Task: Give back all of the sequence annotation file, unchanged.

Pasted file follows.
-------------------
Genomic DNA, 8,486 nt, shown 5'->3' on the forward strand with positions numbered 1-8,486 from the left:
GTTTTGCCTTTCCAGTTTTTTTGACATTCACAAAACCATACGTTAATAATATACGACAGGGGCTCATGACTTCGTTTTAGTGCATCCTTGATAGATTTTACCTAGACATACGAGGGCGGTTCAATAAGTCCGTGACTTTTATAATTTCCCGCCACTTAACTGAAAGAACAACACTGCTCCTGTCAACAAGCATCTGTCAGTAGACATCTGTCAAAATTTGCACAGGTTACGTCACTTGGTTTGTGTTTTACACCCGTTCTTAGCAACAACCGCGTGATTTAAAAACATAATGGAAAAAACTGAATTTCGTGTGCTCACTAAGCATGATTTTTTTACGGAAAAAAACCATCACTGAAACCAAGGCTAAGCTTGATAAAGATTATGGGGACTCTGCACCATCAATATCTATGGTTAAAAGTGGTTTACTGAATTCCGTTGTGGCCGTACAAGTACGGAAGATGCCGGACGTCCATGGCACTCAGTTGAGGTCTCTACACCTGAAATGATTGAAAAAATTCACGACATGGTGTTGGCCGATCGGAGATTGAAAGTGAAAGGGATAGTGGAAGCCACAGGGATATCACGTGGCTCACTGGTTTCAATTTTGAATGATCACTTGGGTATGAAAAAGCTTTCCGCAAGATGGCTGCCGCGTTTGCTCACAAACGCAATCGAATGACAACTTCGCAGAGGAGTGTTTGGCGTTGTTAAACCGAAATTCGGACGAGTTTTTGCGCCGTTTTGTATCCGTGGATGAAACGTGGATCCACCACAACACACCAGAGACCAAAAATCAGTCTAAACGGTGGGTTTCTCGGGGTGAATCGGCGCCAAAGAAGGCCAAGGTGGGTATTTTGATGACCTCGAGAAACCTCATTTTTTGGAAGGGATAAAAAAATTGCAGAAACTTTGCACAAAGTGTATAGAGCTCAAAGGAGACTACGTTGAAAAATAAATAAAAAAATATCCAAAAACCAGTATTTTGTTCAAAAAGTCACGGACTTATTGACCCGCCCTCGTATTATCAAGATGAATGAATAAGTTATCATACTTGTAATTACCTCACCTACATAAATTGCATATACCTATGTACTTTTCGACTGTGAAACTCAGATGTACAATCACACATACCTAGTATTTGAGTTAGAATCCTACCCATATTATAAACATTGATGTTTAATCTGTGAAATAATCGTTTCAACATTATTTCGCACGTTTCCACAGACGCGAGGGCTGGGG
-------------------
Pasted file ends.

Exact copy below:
Genomic DNA, 8,486 nt, shown 5'->3' on the forward strand with positions numbered 1-8,486 from the left:
GTTTTGCCTTTCCAGTTTTTTTGACATTCACAAAACCATACGTTAATAATATACGACAGGGGCTCATGACTTCGTTTTAGTGCATCCTTGATAGATTTTACCTAGACATACGAGGGCGGTTCAATAAGTCCGTGACTTTTATAATTTCCCGCCACTTAACTGAAAGAACAACACTGCTCCTGTCAACAAGCATCTGTCAGTAGACATCTGTCAAAATTTGCACAGGTTACGTCACTTGGTTTGTGTTTTACACCCGTTCTTAGCAACAACCGCGTGATTTAAAAACATAATGGAAAAAACTGAATTTCGTGTGCTCACTAAGCATGATTTTTTTACGGAAAAAAACCATCACTGAAACCAAGGCTAAGCTTGATAAAGATTATGGGGACTCTGCACCATCAATATCTATGGTTAAAAGTGGTTTACTGAATTCCGTTGTGGCCGTACAAGTACGGAAGATGCCGGACGTCCATGGCACTCAGTTGAGGTCTCTACACCTGAAATGATTGAAAAAATTCACGACATGGTGTTGGCCGATCGGAGATTGAAAGTGAAAGGGATAGTGGAAGCCACAGGGATATCACGTGGCTCACTGGTTTCAATTTTGAATGATCACTTGGGTATGAAAAAGCTTTCCGCAAGATGGCTGCCGCGTTTGCTCACAAACGCAATCGAATGACAACTTCGCAGAGGAGTGTTTGGCGTTGTTAAACCGAAATTCGGACGAGTTTTTGCGCCGTTTTGTATCCGTGGATGAAACGTGGATCCACCACAACACACCAGAGACCAAAAATCAGTCTAAACGGTGGGTTTCTCGGGGTGAATCGGCGCCAAAGAAGGCCAAGGTGGGTATTTTGATGACCTCGAGAAACCTCATTTTTTGGAAGGGATAAAAAAATTGCAGAAACTTTGCACAAAGTGTATAGAGCTCAAAGGAGACTACGTTGAAAAATAAATAAAAAAATATCCAAAAACCAGTATTTTGTTCAAAAAGTCACGGACTTATTGACCCGCCCTCGTATTATCAAGATGAATGAATAAGTTATCATACTTGTAATTACCTCACCTACATAAATTGCATATACCTATGTACTTTTCGACTGTGAAACTCAGATGTACAATCACACATACCTAGTATTTGAGTTAGAATCCTACCCATATTATAAACATTGATGTTTAATCTGTGAAATAATCGTTTCAACATTATTTCGCACGTTTCCACAGACGCGAGGGCTGGGG